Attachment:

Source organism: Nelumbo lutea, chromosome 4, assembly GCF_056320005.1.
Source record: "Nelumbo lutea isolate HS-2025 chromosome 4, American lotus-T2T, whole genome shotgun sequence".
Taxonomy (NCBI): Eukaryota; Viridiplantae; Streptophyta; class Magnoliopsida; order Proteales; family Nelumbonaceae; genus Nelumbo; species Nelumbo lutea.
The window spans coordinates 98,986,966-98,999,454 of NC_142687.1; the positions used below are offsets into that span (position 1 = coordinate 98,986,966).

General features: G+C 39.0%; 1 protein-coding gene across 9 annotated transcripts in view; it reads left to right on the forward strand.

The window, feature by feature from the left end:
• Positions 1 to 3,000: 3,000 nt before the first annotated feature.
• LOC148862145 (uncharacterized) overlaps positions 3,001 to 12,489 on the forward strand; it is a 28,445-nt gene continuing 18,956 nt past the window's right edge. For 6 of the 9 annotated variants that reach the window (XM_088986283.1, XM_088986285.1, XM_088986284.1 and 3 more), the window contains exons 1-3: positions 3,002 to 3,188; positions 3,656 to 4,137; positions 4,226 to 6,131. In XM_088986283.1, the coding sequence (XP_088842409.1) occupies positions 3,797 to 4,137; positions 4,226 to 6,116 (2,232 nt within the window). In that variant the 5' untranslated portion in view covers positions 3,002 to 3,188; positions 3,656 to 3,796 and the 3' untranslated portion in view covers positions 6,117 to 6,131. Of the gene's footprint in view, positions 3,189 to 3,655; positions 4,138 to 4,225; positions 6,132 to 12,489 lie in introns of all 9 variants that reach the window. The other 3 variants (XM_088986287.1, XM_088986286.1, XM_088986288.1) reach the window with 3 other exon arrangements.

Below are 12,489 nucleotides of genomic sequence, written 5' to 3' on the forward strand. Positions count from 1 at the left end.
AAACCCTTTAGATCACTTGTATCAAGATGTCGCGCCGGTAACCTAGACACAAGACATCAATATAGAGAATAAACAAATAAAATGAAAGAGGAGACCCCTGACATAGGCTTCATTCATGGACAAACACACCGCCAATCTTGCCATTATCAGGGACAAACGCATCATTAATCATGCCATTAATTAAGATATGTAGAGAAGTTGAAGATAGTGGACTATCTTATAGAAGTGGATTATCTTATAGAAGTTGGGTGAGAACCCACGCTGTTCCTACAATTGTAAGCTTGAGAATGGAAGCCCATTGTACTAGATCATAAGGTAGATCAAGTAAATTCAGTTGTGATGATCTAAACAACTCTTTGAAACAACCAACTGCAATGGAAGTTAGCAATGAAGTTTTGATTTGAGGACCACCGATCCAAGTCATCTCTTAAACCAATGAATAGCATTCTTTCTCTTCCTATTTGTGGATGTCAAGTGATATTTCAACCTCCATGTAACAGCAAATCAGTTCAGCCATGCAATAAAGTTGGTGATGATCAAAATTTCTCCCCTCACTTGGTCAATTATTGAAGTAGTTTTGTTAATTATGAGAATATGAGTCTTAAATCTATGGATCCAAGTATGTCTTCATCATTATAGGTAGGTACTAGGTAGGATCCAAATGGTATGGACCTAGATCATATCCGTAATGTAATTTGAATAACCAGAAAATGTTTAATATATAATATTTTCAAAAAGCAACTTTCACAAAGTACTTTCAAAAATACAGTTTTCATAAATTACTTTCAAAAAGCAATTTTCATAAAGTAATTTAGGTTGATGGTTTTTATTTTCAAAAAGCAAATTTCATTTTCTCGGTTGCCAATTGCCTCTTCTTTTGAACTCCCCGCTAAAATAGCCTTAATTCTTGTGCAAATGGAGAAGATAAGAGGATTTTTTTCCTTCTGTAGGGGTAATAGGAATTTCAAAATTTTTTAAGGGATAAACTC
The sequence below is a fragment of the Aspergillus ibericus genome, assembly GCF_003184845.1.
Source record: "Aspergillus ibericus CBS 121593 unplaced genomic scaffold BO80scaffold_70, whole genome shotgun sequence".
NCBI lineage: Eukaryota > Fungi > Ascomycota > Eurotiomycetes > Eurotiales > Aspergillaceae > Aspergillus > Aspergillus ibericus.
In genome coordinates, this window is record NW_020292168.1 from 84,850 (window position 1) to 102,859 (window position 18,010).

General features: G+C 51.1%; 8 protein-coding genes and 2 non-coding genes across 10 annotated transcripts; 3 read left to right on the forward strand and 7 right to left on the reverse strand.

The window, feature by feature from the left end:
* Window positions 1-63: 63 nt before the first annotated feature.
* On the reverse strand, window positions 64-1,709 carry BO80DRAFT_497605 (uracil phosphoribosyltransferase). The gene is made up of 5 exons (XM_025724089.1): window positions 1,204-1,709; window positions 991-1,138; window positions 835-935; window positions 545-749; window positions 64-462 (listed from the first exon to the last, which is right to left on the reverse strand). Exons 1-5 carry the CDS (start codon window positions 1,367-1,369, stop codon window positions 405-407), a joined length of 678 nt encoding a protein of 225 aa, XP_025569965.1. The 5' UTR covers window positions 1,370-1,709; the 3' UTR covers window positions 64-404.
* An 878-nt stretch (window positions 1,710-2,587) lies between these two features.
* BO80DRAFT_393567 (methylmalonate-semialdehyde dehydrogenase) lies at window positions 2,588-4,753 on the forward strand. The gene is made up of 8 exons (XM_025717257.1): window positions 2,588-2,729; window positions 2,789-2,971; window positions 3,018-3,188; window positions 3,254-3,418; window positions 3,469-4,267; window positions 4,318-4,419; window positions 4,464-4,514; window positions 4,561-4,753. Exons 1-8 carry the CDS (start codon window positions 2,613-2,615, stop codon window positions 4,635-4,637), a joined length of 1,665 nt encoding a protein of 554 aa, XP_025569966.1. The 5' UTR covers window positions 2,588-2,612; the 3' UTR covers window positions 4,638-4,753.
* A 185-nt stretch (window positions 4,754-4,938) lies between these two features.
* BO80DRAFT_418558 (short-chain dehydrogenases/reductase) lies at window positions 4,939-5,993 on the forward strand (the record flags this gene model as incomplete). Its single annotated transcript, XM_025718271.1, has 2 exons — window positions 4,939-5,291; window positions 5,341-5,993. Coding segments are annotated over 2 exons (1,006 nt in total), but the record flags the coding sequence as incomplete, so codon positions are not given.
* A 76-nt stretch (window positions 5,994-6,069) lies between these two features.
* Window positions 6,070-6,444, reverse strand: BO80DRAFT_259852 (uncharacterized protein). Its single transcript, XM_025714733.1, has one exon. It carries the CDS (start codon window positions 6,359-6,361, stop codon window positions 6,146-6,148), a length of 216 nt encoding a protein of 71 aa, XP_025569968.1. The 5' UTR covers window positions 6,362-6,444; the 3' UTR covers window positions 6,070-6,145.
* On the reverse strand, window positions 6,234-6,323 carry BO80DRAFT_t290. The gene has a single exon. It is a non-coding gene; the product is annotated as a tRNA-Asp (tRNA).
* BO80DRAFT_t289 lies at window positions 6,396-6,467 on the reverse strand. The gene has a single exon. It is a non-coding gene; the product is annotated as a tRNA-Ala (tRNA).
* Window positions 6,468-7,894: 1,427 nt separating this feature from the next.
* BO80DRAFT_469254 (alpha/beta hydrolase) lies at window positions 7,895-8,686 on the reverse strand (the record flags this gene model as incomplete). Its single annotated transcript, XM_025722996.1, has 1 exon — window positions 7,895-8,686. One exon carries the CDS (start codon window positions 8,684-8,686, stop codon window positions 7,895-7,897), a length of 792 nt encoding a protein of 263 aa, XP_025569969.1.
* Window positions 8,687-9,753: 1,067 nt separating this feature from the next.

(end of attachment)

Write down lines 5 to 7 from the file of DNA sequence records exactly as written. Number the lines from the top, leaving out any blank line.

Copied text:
General features: G+C 39.0%; 1 protein-coding gene across 9 annotated transcripts in view; it reads left to right on the forward strand.

The window, feature by feature from the left end:
• Positions 1 to 3,000: 3,000 nt before the first annotated feature.